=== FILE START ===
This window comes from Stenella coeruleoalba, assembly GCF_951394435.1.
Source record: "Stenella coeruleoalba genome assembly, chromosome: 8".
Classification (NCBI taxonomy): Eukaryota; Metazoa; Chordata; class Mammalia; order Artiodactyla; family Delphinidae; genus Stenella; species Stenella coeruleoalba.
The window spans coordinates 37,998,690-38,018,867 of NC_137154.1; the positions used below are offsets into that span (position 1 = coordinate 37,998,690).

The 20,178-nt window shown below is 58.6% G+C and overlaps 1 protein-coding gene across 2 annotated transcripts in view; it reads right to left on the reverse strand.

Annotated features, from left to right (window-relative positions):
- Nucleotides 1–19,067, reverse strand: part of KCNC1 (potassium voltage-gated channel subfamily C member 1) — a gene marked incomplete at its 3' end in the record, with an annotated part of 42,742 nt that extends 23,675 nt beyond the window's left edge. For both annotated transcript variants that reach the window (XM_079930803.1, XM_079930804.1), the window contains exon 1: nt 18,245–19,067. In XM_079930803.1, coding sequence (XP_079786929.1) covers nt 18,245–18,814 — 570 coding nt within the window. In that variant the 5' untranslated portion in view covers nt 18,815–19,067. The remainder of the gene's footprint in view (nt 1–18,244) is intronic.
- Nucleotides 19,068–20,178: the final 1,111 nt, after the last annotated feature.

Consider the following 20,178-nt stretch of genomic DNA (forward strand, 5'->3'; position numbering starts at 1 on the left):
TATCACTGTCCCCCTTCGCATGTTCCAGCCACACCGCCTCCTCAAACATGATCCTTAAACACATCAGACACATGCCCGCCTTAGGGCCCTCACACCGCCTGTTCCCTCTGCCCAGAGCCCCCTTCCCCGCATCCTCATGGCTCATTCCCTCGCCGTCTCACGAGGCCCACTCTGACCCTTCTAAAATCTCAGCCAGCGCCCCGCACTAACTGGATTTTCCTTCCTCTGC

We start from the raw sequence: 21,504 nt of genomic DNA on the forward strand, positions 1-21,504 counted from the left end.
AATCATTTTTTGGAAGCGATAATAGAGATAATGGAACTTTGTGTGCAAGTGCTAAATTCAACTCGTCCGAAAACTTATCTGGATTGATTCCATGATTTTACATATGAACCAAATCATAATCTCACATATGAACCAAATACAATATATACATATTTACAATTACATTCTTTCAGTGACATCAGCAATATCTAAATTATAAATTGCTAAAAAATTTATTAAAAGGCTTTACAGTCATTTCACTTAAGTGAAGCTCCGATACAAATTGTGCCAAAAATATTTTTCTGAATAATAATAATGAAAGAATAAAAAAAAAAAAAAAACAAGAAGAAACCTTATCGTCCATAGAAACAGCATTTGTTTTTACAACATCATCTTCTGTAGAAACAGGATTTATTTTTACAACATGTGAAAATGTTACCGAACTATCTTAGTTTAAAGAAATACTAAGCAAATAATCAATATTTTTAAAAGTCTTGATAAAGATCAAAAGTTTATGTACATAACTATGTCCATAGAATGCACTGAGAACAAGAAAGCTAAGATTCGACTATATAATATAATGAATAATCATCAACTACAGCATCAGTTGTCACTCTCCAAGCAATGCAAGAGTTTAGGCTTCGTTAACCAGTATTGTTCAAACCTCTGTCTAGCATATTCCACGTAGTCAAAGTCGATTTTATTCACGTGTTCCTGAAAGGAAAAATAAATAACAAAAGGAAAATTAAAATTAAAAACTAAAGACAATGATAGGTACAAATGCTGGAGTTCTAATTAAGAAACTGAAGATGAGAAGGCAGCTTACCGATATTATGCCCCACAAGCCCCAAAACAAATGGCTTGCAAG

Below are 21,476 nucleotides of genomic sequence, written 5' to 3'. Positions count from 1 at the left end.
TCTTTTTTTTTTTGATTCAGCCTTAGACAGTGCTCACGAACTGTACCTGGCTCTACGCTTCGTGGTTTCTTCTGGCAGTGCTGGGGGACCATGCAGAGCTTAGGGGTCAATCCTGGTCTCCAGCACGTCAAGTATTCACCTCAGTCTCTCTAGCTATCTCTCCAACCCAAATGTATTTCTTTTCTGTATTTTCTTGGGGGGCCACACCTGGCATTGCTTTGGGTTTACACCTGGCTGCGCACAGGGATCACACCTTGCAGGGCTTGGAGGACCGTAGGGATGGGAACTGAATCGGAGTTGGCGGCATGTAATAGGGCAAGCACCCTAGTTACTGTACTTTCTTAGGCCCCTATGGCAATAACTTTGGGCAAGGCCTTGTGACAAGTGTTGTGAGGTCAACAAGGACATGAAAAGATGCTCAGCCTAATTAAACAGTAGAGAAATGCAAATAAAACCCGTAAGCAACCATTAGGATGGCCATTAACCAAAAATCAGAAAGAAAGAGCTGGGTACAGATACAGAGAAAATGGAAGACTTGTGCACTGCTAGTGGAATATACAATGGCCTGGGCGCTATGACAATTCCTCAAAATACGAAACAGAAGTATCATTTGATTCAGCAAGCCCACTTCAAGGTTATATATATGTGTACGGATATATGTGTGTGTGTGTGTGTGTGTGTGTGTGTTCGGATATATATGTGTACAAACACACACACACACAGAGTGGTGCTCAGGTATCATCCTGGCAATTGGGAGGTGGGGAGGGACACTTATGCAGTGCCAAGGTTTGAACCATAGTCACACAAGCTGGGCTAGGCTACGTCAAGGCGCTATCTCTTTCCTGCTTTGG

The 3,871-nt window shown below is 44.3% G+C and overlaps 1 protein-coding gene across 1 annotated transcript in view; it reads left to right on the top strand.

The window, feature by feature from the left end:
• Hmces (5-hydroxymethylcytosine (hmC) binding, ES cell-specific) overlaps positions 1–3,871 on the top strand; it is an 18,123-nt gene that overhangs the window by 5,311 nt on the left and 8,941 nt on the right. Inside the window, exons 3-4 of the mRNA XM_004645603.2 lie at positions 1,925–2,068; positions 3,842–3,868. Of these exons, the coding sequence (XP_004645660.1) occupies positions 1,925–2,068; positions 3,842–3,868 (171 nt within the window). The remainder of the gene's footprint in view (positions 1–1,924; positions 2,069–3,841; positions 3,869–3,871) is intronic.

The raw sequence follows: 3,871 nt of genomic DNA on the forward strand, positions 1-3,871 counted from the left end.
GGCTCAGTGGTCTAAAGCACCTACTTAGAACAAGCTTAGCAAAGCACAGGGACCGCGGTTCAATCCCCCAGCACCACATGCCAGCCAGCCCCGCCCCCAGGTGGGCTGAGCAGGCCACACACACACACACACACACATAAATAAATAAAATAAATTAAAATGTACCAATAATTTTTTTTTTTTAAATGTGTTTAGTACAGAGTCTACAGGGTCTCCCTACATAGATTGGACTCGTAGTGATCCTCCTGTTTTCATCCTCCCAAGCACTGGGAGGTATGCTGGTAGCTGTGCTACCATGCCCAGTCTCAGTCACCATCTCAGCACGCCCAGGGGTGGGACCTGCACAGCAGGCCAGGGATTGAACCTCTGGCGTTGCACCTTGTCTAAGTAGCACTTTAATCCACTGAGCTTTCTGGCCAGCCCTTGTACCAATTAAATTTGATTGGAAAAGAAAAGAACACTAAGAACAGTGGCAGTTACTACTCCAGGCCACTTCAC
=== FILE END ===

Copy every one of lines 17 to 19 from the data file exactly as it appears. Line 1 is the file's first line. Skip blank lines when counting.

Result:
• Hmces (5-hydroxymethylcytosine (hmC) binding, ES cell-specific) overlaps positions 1–3,871 on the top strand; it is an 18,123-nt gene that overhangs the window by 5,311 nt on the left and 8,941 nt on the right. Inside the window, exons 3-4 of the mRNA XM_004645603.2 lie at positions 1,925–2,068; positions 3,842–3,868. Of these exons, the coding sequence (XP_004645660.1) occupies positions 1,925–2,068; positions 3,842–3,868 (171 nt within the window). The remainder of the gene's footprint in view (positions 1–1,924; positions 2,069–3,841; positions 3,869–3,871) is intronic.

The raw sequence follows: 3,871 nt of genomic DNA on the forward strand, positions 1-3,871 counted from the left end.
GGCTCAGTGGTCTAAAGCACCTACTTAGAACAAGCTTAGCAAAGCACAGGGACCGCGGTTCAATCCCCCAGCACCACATGCCAGCCAGCCCCGCCCCCAGGTGGGCTGAGCAGGCCACACACACACACACACACACATAAATAAATAAAATAAATTAAAATGTACCAATAATTTTTTTTTTTTAAATGTGTTTAGTACAGAGTCTACAGGGTCTCCCTACATAGATTGGACTCGTAGTGATCCTCCTGTTTTCATCCTCCCAAGCACTGGGAGGTATGCTGGTAGCTGTGCTACCATGCCCAGTCTCAGTCACCATCTCAGCACGCCCAGGGGTGGGACCTGCACAGCAGGCCAGGGATTGAACCTCTGGCGTTGCACCTTGTCTAAGTAGCACTTTAATCCACTGAGCTTTCTGGCCAGCCCTTGTACCAATTAAATTTGATTGGAAAAGAAAAGAACACTAAGAACAGTGGCAGTTACTACTCCAGGCCACTTCAC